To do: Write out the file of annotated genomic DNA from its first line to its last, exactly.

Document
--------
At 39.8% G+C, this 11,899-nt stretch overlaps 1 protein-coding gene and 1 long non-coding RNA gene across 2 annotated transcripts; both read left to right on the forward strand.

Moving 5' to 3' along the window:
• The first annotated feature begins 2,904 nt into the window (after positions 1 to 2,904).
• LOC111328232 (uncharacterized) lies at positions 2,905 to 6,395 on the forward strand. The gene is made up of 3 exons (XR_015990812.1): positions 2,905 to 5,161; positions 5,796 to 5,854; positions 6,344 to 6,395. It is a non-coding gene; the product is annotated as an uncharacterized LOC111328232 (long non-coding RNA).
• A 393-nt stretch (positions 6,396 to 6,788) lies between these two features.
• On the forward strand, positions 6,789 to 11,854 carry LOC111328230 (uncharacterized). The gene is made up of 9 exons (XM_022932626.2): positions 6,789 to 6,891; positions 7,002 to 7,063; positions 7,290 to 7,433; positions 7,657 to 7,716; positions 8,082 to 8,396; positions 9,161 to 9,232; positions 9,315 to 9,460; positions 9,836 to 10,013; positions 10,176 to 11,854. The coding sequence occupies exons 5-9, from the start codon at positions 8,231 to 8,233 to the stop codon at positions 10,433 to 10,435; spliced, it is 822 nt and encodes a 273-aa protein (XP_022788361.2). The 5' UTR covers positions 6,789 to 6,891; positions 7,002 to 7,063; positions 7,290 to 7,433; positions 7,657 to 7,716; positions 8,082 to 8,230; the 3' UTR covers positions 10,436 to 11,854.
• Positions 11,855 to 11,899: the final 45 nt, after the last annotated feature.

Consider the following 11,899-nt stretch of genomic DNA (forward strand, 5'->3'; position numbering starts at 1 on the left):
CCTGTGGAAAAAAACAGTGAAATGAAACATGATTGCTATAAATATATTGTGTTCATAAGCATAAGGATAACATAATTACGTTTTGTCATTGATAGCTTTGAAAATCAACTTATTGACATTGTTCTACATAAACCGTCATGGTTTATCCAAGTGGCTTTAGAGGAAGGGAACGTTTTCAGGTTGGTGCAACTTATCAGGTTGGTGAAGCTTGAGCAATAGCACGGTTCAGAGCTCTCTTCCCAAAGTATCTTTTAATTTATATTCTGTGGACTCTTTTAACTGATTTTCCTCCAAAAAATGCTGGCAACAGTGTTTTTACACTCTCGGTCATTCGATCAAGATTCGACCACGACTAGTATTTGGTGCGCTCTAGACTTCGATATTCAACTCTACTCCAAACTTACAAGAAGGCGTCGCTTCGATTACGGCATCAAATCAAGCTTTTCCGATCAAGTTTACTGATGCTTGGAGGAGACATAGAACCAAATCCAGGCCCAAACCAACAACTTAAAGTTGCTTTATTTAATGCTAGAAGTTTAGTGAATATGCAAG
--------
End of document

At 39.8% G+C, this 11,899-nt stretch overlaps 1 protein-coding gene and 1 long non-coding RNA gene across 2 annotated transcripts; both read left to right on the forward strand.

Moving 5' to 3' along the window:
• The first annotated feature begins 2,904 nt into the window (after positions 1 to 2,904).
• LOC111328232 (uncharacterized) lies at positions 2,905 to 6,395 on the forward strand. The gene is made up of 3 exons (XR_015990812.1): positions 2,905 to 5,161; positions 5,796 to 5,854; positions 6,344 to 6,395. It is a non-coding gene; the product is annotated as an uncharacterized LOC111328232 (long non-coding RNA).
• A 393-nt stretch (positions 6,396 to 6,788) lies between these two features.
• On the forward strand, positions 6,789 to 11,854 carry LOC111328230 (uncharacterized). The gene is made up of 9 exons (XM_022932626.2): positions 6,789 to 6,891; positions 7,002 to 7,063; positions 7,290 to 7,433; positions 7,657 to 7,716; positions 8,082 to 8,396; positions 9,161 to 9,232; positions 9,315 to 9,460; positions 9,836 to 10,013; positions 10,176 to 11,854. The coding sequence occupies exons 5-9, from the start codon at positions 8,231 to 8,233 to the stop codon at positions 10,433 to 10,435; spliced, it is 822 nt and encodes a 273-aa protein (XP_022788361.2). The 5' UTR covers positions 6,789 to 6,891; positions 7,002 to 7,063; positions 7,290 to 7,433; positions 7,657 to 7,716; positions 8,082 to 8,230; the 3' UTR covers positions 10,436 to 11,854.
• Positions 11,855 to 11,899: the final 45 nt, after the last annotated feature.

Consider the following 11,899-nt stretch of genomic DNA (forward strand, 5'->3'; position numbering starts at 1 on the left):
CCTGTGGAAAAAAACAGTGAAATGAAACATGATTGCTATAAATATATTGTGTTCATAAGCATAAGGATAACATAATTACGTTTTGTCATTGATAGCTTTGAAAATCAACTTATTGACATTGTTCTACATAAACCGTCATGGTTTATCCAAGTGGCTTTAGAGGAAGGGAACGTTTTCAGGTTGGTGCAACTTATCAGGTTGGTGAAGCTTGAGCAATAGCACGGTTCAGAGCTCTCTTCCCAAAGTATCTTTTAATTTATATTCTGTGGACTCTTTTAACTGATTTTCCTCCAAAAAATGCTGGCAACAGTGTTTTTACACTCTCGGTCATTCGATCAAGATTCGACCACGACTAGTATTTGGTGCGCTCTAGACTTCGATATTCAACTCTACTCCAAACTTACAAGAAGGCGTCGCTTCGATTACGGCATCAAATCAAGCTTTTCCGATCAAGTTTACTGATGCTTGGAGGAGACATAGAACCAAATCCAGGCCCAAACCAACAACTTAAAGTTGCTTTATTTAATGCTAGAAGTTTAGTGAATATGCAAG